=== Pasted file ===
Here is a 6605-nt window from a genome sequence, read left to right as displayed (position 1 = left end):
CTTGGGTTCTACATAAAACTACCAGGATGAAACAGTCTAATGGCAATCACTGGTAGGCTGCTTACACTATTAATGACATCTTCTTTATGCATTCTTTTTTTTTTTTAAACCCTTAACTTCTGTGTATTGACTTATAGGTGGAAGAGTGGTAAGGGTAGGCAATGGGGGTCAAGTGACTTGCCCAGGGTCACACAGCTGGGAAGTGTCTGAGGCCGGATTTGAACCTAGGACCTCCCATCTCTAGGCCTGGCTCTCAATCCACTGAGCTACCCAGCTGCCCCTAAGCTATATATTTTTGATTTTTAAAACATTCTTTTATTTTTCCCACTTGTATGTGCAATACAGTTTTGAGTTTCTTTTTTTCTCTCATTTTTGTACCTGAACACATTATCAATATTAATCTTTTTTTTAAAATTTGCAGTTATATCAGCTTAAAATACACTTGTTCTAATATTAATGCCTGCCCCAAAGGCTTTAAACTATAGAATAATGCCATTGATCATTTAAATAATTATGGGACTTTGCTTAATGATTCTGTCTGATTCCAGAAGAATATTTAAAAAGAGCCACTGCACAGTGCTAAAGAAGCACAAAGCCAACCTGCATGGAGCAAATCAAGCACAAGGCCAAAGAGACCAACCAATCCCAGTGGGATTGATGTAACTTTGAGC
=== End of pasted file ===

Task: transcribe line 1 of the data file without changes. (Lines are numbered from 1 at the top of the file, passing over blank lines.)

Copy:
Here is a 6605-nt window from a genome sequence, read left to right as displayed (position 1 = left end):